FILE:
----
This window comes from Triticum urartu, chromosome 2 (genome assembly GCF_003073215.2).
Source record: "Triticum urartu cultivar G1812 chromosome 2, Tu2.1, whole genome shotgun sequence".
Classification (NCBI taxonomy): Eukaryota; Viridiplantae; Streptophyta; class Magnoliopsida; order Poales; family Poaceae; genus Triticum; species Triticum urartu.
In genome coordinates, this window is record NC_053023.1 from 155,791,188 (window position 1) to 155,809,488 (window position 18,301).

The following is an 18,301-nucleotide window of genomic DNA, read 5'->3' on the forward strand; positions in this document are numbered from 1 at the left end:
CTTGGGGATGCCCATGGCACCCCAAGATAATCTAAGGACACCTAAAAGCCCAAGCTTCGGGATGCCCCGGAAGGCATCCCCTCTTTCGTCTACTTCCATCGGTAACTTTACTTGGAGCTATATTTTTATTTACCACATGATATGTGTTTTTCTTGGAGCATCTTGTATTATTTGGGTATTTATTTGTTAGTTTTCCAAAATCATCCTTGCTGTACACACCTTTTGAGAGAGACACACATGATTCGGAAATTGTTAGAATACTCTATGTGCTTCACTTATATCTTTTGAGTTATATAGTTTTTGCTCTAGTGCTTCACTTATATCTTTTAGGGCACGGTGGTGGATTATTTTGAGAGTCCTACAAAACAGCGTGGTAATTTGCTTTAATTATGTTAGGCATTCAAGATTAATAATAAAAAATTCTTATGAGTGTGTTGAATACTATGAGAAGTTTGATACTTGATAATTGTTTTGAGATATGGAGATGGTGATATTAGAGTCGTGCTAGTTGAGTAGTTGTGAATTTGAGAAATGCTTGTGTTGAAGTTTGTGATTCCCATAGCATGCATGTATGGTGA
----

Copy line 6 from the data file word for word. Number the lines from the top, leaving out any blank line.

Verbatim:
CTTGGGGATGCCCATGGCACCCCAAGATAATCTAAGGACACCTAAAAGCCCAAGCTTCGGGATGCCCCGGAAGGCATCCCCTCTTTCGTCTACTTCCATCGGTAACTTTACTTGGAGCTATATTTTTATTTACCACATGATATGTGTTTTTCTTGGAGCATCTTGTATTATTTGGGTATTTATTTGTTAGTTTTCCAAAATCATCCTTGCTGTACACACCTTTTGAGAGAGACACACATGATTCGGAAATTGTTAGAATACTCTATGTGCTTCACTTATATCTTTTGAGTTATATAGTTTTTGCTCTAGTGCTTCACTTATATCTTTTAGGGCACGGTGGTGGATTATTTTGAGAGTCCTACAAAACAGCGTGGTAATTTGCTTTAATTATGTTAGGCATTCAAGATTAATAATAAAAAATTCTTATGAGTGTGTTGAATACTATGAGAAGTTTGATACTTGATAATTGTTTTGAGATATGGAGATGGTGATATTAGAGTCGTGCTAGTTGAGTAGTTGTGAATTTGAGAAATGCTTGTGTTGAAGTTTGTGATTCCCATAGCATGCATGTATGGTGA